Our youth are facing intense stress that few generations faced before. I believe it is increasing the need for quieting. The COVID pandemic was a global trauma; there was fear, stress, uncertainty, disunity, confusion, isolation, and drastic changes in schools and socialization. During the pandemic, students were disengaged from their friends and support systems, and they could not engage in activities that were beneficial to their mental, emotional, and physical well-being. For example, extra-curricular activities that provided youth with a much-needed outlet for stress and challenging situations were shut down. Physical exercise, sports, music, performing arts, fine arts, and other clubs give teens a place to explore who they are, find their people, and process and express their emotions. The loss of these beneficial and crucial social interactions led to a rise in social media use3.
Social media has become a pseudo-joy and pseudo-quiet for teens. The Surgeon General warns, “Social media is the defining social issue of your time”3. Social media use increased dramatically during the pandemic and continues to increase. While social media can have a positive impact on some users by providing peer connection and support, excessive use leads to an increase of mental health issues such as anxiety and depression. Social media increases these mental health issues because it can become an escape, a type of pseudo-quiet. During the pandemic, teens sought such escape to find relief from stress and frustration with the circumstances. Teens were also forced to face intensified mental health triggers, along with losing many activities and resources that help people cope with increased distress. During these intense times, teens would go to social media to quiet and calm their minds.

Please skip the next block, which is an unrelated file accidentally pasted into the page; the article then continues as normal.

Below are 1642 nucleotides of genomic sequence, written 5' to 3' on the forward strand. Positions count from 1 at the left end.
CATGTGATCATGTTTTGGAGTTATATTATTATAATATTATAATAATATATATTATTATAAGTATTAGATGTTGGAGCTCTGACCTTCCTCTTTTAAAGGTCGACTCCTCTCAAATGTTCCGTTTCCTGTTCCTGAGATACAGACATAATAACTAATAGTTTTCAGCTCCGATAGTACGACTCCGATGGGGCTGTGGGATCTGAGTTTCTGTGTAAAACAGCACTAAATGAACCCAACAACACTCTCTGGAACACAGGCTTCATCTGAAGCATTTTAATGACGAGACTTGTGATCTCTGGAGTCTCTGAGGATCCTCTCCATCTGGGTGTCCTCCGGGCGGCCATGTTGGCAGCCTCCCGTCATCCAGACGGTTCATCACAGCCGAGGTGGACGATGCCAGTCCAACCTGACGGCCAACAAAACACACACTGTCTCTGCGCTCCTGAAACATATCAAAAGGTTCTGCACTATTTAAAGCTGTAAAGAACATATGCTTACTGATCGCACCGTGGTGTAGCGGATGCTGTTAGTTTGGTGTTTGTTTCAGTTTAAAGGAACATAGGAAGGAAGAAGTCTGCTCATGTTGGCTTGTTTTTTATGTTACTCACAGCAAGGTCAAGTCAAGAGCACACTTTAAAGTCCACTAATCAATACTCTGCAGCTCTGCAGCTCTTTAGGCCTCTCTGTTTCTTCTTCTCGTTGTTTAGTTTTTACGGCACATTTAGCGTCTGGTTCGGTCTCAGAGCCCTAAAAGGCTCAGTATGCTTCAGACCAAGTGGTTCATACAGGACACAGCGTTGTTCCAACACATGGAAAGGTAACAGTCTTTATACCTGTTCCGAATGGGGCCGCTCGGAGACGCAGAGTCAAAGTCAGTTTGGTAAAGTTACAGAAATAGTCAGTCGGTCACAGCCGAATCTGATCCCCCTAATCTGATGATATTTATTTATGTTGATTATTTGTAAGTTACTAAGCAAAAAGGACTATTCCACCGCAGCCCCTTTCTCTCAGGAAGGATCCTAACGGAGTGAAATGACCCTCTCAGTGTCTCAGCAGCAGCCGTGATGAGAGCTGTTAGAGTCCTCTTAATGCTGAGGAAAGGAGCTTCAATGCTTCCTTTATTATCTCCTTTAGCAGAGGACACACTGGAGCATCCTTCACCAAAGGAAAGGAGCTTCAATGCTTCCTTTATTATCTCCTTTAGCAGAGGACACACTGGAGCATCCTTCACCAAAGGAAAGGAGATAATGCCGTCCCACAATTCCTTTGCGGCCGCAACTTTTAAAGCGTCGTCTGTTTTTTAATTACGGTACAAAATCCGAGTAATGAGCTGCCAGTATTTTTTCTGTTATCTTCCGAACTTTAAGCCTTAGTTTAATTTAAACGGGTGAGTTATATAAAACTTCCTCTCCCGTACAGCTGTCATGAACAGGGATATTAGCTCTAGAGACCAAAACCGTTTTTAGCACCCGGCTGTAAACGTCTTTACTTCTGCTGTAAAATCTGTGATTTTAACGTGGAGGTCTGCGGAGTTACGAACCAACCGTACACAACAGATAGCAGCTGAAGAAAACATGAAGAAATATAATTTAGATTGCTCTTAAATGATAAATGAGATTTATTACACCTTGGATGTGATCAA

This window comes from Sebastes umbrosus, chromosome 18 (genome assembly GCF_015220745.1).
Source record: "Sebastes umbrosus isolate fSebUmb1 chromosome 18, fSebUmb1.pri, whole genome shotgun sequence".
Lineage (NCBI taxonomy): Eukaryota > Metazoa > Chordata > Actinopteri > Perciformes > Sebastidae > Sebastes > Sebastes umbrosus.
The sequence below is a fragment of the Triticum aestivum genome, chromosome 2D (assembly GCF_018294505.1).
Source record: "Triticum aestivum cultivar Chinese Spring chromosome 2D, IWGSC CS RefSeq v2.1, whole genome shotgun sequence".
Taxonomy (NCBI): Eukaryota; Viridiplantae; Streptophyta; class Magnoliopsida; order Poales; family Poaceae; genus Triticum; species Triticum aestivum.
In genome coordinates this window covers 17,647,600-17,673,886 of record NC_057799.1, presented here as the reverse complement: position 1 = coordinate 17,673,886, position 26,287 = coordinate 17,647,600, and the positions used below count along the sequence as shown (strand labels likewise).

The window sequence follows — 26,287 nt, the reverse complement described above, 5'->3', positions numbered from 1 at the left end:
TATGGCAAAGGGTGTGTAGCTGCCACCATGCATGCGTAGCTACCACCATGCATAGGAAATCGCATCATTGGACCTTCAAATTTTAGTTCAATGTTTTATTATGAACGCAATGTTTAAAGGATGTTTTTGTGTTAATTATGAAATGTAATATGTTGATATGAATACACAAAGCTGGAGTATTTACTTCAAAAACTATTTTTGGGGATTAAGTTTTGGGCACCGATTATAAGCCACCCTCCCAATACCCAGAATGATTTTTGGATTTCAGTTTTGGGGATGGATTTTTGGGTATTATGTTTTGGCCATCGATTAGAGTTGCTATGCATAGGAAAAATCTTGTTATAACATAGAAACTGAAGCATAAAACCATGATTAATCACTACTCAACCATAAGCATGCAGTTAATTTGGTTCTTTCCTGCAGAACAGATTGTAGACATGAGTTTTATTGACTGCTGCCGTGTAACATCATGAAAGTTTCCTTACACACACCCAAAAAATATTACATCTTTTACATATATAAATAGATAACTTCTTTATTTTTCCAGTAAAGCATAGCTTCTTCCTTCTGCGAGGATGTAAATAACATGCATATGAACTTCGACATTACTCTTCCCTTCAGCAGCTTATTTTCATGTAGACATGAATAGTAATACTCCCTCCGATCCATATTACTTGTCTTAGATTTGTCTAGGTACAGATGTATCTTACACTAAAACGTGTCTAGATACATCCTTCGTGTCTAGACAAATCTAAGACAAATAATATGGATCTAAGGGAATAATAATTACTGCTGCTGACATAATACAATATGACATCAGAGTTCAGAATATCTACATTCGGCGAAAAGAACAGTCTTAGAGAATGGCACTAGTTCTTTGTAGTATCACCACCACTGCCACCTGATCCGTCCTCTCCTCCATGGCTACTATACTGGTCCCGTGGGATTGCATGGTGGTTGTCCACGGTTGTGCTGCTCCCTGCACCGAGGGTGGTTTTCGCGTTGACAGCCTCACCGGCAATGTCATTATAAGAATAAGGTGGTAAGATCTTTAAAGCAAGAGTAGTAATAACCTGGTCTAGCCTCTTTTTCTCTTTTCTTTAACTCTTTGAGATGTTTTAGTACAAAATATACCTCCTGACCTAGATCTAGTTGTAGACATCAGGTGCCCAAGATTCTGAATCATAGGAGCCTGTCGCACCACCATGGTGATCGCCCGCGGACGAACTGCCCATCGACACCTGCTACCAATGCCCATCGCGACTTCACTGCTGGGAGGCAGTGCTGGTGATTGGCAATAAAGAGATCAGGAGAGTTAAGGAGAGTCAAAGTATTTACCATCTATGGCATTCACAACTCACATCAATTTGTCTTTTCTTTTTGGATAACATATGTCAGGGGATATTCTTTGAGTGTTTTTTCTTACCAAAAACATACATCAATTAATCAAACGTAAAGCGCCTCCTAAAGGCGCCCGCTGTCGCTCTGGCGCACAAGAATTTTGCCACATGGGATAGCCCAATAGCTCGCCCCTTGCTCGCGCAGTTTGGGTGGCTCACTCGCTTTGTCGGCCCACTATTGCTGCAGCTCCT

One important developmental task for teenagers is to figure out who their people are, who those people say they are, and what it means to belong to that group4. Teens are figuring out their identity as an individual but also as part of a group4. That is a challenging task to do with other teens. It can make them more susceptible to peer pressure, bullying, social anxiety, and more. They also are experiencing hormonal changes and experiencing new feelings of attraction. With all the complex challenges teens face, they need to rest. Resting and calming their brain-body systems will provide a sense of peace and increase their capacity to think clearly about the issues they are facing. If they are experiencing negative self-talk or dysfunctional cognitions, quieting will provide an avenue to acknowledge and address those things instead of living through the tainted perspective of those thoughts. Quieting will help increase the capacity to accept and process their emotions so they are not controlled or overwhelmed by them. While quieting does not automatically result in insight, self-awareness, and self-reflection, it calms the nervous system, which makes those tasks easier to accomplish.